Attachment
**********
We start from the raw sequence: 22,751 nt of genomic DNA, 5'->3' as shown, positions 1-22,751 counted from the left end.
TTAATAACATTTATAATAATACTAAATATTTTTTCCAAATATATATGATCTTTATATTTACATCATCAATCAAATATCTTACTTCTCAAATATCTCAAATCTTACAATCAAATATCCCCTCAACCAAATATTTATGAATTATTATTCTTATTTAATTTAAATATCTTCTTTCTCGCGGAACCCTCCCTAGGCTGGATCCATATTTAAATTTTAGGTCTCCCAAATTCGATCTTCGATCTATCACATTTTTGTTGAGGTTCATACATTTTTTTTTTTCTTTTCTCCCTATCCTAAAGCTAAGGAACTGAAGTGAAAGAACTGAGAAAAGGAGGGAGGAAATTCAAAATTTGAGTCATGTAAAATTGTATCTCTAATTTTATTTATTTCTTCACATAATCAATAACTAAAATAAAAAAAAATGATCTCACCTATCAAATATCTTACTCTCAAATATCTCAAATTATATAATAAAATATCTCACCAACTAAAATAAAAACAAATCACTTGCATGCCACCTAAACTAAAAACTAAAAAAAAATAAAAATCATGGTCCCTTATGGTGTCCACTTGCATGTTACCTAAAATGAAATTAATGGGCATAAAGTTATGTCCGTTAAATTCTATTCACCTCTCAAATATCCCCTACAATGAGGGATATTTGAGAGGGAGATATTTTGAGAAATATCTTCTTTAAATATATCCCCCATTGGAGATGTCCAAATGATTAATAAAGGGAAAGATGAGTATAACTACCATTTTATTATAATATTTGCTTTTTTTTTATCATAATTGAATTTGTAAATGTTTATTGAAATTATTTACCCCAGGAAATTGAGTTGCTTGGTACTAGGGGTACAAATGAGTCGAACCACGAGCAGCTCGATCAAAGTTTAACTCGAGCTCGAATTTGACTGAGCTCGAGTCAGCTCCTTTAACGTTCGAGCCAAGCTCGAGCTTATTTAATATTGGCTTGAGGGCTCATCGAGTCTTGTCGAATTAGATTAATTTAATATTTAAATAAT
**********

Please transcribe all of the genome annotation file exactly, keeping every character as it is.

We start from the raw sequence: 22,751 nt of genomic DNA, 5'->3' as shown, positions 1-22,751 counted from the left end.
TTAATAACATTTATAATAATACTAAATATTTTTTCCAAATATATATGATCTTTATATTTACATCATCAATCAAATATCTTACTTCTCAAATATCTCAAATCTTACAATCAAATATCCCCTCAACCAAATATTTATGAATTATTATTCTTATTTAATTTAAATATCTTCTTTCTCGCGGAACCCTCCCTAGGCTGGATCCATATTTAAATTTTAGGTCTCCCAAATTCGATCTTCGATCTATCACATTTTTGTTGAGGTTCATACATTTTTTTTTTTCTTTTCTCCCTATCCTAAAGCTAAGGAACTGAAGTGAAAGAACTGAGAAAAGGAGGGAGGAAATTCAAAATTTGAGTCATGTAAAATTGTATCTCTAATTTTATTTATTTCTTCACATAATCAATAACTAAAATAAAAAAAAATGATCTCACCTATCAAATATCTTACTCTCAAATATCTCAAATTATATAATAAAATATCTCACCAACTAAAATAAAAACAAATCACTTGCATGCCACCTAAACTAAAAACTAAAAAAAAATAAAAATCATGGTCCCTTATGGTGTCCACTTGCATGTTACCTAAAATGAAATTAATGGGCATAAAGTTATGTCCGTTAAATTCTATTCACCTCTCAAATATCCCCTACAATGAGGGATATTTGAGAGGGAGATATTTTGAGAAATATCTTCTTTAAATATATCCCCCATTGGAGATGTCCAAATGATTAATAAAGGGAAAGATGAGTATAACTACCATTTTATTATAATATTTGCTTTTTTTTTATCATAATTGAATTTGTAAATGTTTATTGAAATTATTTACCCCAGGAAATTGAGTTGCTTGGTACTAGGGGTACAAATGAGTCGAACCACGAGCAGCTCGATCAAAGTTTAACTCGAGCTCGAATTTGACTGAGCTCGAGTCAGCTCCTTTAACGTTCGAGCCAAGCTCGAGCTTATTTAATATTGGCTTGAGGGCTCATCGAGTCTTGTCGAATTAGATTAATTTAATATTTAAATAAT